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This Most Gallant Affair

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Length (feet): 
1476 (16mm)
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Library and Archives Canada: 16mm, 1", VHS, Digibeta.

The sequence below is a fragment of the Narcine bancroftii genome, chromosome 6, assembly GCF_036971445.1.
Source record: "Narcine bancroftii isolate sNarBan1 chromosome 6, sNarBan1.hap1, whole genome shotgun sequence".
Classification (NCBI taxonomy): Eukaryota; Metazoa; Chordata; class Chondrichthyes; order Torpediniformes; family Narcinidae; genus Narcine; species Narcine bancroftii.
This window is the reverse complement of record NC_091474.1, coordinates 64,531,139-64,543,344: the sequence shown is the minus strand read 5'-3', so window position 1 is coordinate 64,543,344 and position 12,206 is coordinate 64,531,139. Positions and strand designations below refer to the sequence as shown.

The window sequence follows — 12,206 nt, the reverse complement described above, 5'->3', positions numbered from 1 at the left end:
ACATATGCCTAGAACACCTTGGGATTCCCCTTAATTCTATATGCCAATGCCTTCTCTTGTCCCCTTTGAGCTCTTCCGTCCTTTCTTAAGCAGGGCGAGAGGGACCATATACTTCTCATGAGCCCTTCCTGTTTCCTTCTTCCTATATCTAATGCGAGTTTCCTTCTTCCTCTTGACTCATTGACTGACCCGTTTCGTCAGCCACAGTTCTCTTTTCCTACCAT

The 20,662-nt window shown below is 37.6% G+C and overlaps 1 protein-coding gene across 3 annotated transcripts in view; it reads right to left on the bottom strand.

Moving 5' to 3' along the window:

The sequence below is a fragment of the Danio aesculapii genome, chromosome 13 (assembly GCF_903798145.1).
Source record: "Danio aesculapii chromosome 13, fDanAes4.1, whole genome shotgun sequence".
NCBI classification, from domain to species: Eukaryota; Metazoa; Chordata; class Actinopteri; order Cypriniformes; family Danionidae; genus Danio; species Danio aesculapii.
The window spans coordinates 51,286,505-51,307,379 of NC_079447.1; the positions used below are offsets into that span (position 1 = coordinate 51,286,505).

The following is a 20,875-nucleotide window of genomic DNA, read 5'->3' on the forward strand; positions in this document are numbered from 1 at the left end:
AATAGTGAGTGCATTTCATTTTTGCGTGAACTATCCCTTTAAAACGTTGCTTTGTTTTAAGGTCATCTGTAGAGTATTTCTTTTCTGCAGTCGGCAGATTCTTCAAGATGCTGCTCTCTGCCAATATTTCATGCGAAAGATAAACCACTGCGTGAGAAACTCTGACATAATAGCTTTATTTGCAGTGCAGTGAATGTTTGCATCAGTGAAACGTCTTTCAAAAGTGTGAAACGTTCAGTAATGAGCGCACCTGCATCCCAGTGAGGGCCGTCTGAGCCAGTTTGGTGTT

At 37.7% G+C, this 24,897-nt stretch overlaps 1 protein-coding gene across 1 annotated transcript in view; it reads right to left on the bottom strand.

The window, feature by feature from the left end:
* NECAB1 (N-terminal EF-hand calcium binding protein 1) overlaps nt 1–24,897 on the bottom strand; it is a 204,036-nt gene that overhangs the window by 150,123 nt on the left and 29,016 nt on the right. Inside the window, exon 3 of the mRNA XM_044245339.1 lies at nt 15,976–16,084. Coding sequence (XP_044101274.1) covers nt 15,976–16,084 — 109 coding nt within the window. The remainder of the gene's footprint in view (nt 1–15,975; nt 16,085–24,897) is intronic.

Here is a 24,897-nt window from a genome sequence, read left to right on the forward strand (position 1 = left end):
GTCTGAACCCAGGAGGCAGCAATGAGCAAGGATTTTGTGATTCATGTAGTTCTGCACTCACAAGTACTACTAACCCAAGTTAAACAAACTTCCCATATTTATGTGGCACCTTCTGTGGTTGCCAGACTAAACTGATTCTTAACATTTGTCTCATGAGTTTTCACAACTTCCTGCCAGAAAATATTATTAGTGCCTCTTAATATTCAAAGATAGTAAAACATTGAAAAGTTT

"Intended as a tribute to the Canadian soldiers who fought at Dieppe during World War II on August 19, 1942. This film part documentary, part dramatization, tells the story of the Canadian losses and how the raid had an impact on invasion strategy. The film combines Canadian Army footage, National Film Board footage and battle footage captured from the Germans intercut with dramatized scenes of a fictional character named Mary-Anne visiting various battle locations. Major General Churchill Mann, senior general staff officer under Major General Roberts who commanded the 22nd Canadian Division which supplied the majority of military personnel for the raid, outlines the objectives and plan of operation for the attack. The film details how a combination of errors, insufficient military equipment and failed strategy led to the disaster at Dieppe. Five thousand troops left for Dieppe with only 2,200 returning. Mary-Anne, sister of a Canadian soldier who died during the raid, returns to Dieppe to visit some of the sites. She sails to modern Dieppe from New Haven, England, the point of departure of some of the vessels in 1942. Some of the battle locations have been retraced with battle and post battle scenes shown followed by peaceful images from 1958. The losses at Dieppe are interpretted as lessons learned, essential to the successful landings in Sicily, North Africa and in Normandy. Winston Churchill is quoted from a speech in the British House of Commons crediting the Canadians and their contributions: 'The military credit for this most gallant affair goes to the Canadian troops who formed five-sixths of the assaulting force. This is the measure of humanity. They did not die in vain in 1942.'"